“Sorry to interrupt,” he said over the music. “Just wondering if I could buy you a beer so you can take a break.” He let out a goofy, nerve-induced chuckle that he regretted instantly. “All that writing looks like thirsty work.”
The girl looked at him, her right eyebrow slightly raised, for a good five seconds. Burt tried not to squirm in the silence that followed the end of another song.
Then she said, “Excellent idea.”
Burt hoped his exhale of relief wasn’t too loud.
The girl held up an index finger with a black-painted fingernail.
“Just hold on for a second and let me finish up this thought first.”
She reached for her trusty pen and journal again.
“Stay,” she added with a devilish grin.
Burt couldn’t have left if he’d tried. He felt glued to his seat as he watched her delicate hand put the black pen through its paces across the pages of her hardbound journal. Her pretty face, flushed red in the cheeks from the warmth in the bar, focused only on her words.
And again Burt couldn’t make out what she was writing. It made his eyes want to cross, just looking at the tiny, unreadable words.
So weird, he thought. I love it.
She wrote for what must’ve been another minute, but Burt found he didn’t mind. He used the time to take a look at her long legs in her black jeans, ending in no-nonsense chunky black boots. His gaze moved up to her short-sleeved white blouse with a nicely open neckline, then to her wrists wrapped in a series of thin black bracelets. Her fingers were decorated by rings with an array of gems on them: ruby, emerald, topaz.
The girl had stopped writing and was now staring back at Burt.
“Busted,” he said before he could stop himself.
“O-kay,” she said with a laugh. “Awkward.”
Burt felt himself relax. He hadn’t realized how tensely he’d been holding himself as he waited for her to finish writing or coding, or whatever itwas. Like she was testing him to see if he had the guts to wait her out.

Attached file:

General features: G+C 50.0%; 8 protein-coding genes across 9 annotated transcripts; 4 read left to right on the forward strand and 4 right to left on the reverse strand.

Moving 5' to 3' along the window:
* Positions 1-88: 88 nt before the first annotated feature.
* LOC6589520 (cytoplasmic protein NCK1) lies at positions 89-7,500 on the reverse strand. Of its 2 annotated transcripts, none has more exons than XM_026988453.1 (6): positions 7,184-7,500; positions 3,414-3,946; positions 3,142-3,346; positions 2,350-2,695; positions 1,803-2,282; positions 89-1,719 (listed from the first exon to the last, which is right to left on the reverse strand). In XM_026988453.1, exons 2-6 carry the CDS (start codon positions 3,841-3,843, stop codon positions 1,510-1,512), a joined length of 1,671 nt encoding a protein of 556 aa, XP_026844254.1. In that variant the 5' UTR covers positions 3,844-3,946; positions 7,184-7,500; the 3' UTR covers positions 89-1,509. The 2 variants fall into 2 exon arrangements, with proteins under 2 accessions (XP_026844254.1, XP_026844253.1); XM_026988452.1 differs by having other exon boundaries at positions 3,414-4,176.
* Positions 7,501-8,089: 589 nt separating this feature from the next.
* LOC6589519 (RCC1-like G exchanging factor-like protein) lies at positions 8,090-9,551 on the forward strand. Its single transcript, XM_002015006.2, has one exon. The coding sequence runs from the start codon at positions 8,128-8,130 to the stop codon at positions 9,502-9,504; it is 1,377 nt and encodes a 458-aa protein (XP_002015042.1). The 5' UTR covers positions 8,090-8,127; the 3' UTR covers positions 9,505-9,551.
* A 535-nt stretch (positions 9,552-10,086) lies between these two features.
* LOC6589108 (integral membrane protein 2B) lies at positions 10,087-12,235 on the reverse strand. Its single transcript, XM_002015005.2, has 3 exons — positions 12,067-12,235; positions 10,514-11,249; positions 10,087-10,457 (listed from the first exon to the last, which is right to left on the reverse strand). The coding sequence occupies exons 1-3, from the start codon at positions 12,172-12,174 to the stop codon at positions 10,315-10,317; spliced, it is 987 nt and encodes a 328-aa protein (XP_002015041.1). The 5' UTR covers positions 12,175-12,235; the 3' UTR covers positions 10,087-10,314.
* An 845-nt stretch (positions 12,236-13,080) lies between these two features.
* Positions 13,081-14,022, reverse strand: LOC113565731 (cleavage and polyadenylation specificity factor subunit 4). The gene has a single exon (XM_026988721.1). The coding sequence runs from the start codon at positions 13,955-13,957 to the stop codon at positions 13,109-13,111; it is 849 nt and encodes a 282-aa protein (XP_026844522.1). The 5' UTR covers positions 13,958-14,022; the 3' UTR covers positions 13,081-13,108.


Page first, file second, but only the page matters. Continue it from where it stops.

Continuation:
As she slid her journal into a brown leather satchel, Burt caught a glimpse of two other identical journals, along with at least two dozen pens lined up inside the bag like unspent ammo. Then she knocked a knuckle on the bar.
“I’ll take that drink now,” she said and waved at the bartender.
“Wait,” Burt said, desperate to regain control of the situation. It didn’t help that the jukebox was now blasting out Huey Lewis and the News and totally killing his buzz.
“Let’s start over,” he said, holding out his hand. “My name’s Burt.”
“I’m Lilly. Nice to meet you.”
They shook. She had a surprisingly strong grip. Burt liked that, though it made a part of him feel a little less confident, somehow.
He waved at the bartender, and then he nodded at Lilly’s satchel. It rested next to her feet, the strap hooked protectively on the toe of one boot.
“That’s some serious work you’re doing here. Most people just come to a bar to relax, not get in some overtime. What’re you working on, if you don’t mind me asking?”
“I do mind,” Lilly said, and then made Burt squirm a bit longer before she laughed.
Burt drained the last of his beer, savoring the sound of her laugh.
A beautiful sound, he thought.
“I just get lots of ideas, sitting in a bar. I can never keep up with them or write them all down fast enough. I keep thinking I will one day, and when that happens, I won’t have to do it anymore.”
Burt nodded, as if this happened to him all the time. He much preferred meeting new people and just talking to them rather than writing anything down. His few experiences with writing had consisted of some painful term papers back in high school. He liked to live in the moment instead of being all thoughtful and putting things into written form.
“Oh wait, I’ve heard of people like you,” he said, forging ahead without letting his brain slow him down. “Are you part of that writing program at the University?”
Lilly gave him an As if look, and then shook her head.
“Nah, not my style. Not much of a joiner. I don’t need a workshop to find inspiration. If you wanna call it that.”
The bartender set a glass tumbler filled with some ice and what appeared to be a large amount of liquor in front of Lilly. Burt tried not to wince at how much that drink was going to cost him.